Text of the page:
DA: Deputy sheriff justified in shooting Taunton rampage suspect

Photo: Plymouth County Sheriff's Department
Photo: Plymouth County Sheriff's Department

TAUNTON, Mass. (WPRI) — A sheriff’s deputy who shot and killed a man engaged in a violent crime spree in Taunton earlier this year was justified in doing so, the Bristol County District Attorney Thomas Quinn III announced Wednesday in a final report on the tragic events.

Plymouth County Dept. Sheriff James Creed was having dinner with his wife at the Silver City Galleria on May 10 when Arthur DaRosa burst into the Bertucci’s restaurant, armed himself with a steak knife and started attacking a waitress, according to the DA’s report. He then stabbed a killed a patron who was trying to intervene. It was his second murder of the night, having just killed an 80-year-old woman on nearby Myricks street.

Upon hearing the commotion at Bertucci’s, Creed – who was off-duty and in civilian clothes – displayed his badge, identified himself, and told DaRosa multiple times to drop the knife. When he refused to comply, the DA’s office said Creed used his personal firearm to shoot DaRosa once in the abdomen.

Creed then began rendering aid to DaRosa and his victims, police said.

One of the victims, 56-year-old George Heath, was stabbed in the head while trying to stop the attack. He and DaRosa both died from their injuries at the hospital. No drugs or alcohol were found in DaRosa’s system, according to the Medical Examiner.

The waitress, Sheenah Savoy, who was pregnant at the time of the attack, survived her injuries.

Timeline: How the Taunton stabbing rampage unfolded »
Timeline: How the Taunton stabbing rampage unfolded »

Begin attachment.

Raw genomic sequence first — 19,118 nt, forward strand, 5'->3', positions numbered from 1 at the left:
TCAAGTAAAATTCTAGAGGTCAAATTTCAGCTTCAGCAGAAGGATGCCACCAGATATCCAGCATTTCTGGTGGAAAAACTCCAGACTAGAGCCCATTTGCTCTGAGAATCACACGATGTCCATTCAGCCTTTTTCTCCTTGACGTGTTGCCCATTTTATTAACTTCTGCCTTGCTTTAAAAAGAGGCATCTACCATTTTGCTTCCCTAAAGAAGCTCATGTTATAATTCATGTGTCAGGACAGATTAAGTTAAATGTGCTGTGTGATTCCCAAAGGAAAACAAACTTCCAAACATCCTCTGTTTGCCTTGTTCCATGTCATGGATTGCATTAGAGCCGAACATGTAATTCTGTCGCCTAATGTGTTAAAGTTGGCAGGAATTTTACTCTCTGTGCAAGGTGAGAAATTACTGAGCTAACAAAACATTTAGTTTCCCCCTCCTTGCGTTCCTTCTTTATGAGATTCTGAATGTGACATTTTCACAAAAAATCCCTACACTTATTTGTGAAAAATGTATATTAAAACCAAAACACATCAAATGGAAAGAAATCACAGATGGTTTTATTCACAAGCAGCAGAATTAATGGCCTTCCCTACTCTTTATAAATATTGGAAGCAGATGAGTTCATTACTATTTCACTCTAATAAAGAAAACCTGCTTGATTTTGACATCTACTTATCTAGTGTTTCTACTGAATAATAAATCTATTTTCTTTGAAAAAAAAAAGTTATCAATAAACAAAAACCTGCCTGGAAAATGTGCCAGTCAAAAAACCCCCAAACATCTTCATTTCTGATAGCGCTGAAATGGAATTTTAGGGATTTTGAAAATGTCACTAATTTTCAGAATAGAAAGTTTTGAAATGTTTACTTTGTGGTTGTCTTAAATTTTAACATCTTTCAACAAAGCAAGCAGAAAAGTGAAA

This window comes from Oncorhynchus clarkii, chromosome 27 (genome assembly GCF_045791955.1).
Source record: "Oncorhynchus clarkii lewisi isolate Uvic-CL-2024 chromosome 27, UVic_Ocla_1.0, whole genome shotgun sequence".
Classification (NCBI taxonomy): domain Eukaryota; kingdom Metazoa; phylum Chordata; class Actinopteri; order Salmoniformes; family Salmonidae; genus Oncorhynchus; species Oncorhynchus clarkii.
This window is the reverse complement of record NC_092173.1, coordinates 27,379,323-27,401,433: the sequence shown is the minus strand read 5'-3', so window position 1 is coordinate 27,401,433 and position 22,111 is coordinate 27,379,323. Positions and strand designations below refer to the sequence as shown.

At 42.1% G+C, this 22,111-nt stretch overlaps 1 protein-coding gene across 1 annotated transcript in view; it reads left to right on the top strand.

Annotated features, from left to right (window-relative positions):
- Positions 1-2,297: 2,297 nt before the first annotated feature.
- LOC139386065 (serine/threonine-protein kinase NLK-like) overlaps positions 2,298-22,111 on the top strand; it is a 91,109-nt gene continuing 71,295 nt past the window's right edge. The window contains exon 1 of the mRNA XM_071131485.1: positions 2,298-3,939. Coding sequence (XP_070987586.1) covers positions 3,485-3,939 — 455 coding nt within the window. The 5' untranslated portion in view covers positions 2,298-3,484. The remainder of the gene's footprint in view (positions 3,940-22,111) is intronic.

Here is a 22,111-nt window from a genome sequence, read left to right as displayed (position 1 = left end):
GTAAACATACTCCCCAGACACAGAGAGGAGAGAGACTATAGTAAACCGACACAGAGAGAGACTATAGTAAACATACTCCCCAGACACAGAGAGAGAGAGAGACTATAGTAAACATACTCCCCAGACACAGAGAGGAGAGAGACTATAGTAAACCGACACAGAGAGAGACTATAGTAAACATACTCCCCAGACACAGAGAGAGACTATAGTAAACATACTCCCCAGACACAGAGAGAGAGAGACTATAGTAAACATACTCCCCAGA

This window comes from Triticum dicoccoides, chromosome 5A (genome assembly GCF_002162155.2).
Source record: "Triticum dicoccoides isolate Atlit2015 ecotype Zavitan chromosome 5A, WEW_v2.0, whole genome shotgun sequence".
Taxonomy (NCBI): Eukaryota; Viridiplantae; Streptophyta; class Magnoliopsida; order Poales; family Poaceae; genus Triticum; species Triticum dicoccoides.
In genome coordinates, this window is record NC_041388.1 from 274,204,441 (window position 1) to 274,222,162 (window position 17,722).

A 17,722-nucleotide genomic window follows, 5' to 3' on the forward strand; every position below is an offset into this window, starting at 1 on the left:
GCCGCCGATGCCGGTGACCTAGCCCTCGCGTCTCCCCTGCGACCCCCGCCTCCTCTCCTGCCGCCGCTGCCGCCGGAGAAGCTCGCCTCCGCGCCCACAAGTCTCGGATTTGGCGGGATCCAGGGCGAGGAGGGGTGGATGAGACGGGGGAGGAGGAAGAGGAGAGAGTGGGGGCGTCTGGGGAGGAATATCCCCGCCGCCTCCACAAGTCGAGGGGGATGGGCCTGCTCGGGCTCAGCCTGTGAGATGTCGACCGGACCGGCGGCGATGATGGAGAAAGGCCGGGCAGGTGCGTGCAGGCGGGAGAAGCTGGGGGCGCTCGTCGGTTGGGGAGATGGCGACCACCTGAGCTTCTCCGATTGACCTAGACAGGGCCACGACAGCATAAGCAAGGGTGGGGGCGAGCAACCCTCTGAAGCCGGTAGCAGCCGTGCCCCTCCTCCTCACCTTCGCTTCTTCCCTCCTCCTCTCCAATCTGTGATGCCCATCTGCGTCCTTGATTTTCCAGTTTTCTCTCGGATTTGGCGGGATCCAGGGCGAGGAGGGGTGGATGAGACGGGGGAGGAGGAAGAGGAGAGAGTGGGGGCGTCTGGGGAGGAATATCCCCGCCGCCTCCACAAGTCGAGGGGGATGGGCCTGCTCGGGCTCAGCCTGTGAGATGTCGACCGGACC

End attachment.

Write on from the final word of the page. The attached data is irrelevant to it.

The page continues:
DA Quinn’s office investigated the incident and found that Creed was both “justified and lawful” in his use of deadly force against DaRosa, according to the report released Wednesday.

“He reacted in a professional but heroic manner by taking the only course of conduct that was available to him at that time,” DA Quinn had previously said following the incident. “He prevented further carnage from occurring by his actions.”

The new report also provides a chronological account of what happened that evening, in a spree that began on Myricks Street when DaRosa crashed his car after leaving his daughter’s soccer practice nearby.

DaRosa gained access to a home and stabbed two women inside using a knife from the kitchen. Patricia Slavin, 80, was later pronounced dead at Morton Hospital while 48-year-old Kathleen Slavin survived her injuries. The report says police never recovered the murder weapon.

After stabbing the two women, police said DaRosa drove to the mall, crashed into the front of Macy’s and assaulted several people inside the department store before making his way to Bertucci’s.

The DA’s investigation found DaRosa murdered Slavin and Heath “without any justification or excuse.”

The investigators also interviewed medical professionals and others who encountered DaRosa prior to the rampage, and learned that he had threatened suicide the day before the stabbing spree. He had been suffering from depression following a breakup with his girlfriend, who is also the mother of his children. When he was admitted to the hospital, however, the report says he “denied wanting to hurt or kill himself because he had two children to live for.”

He was discharged from the hospital at 6:36 a.m. on May 10, the report found. Almost exactly twelve hours later, at 6:35 p.m., he left the soccer field to begin the horrific spree.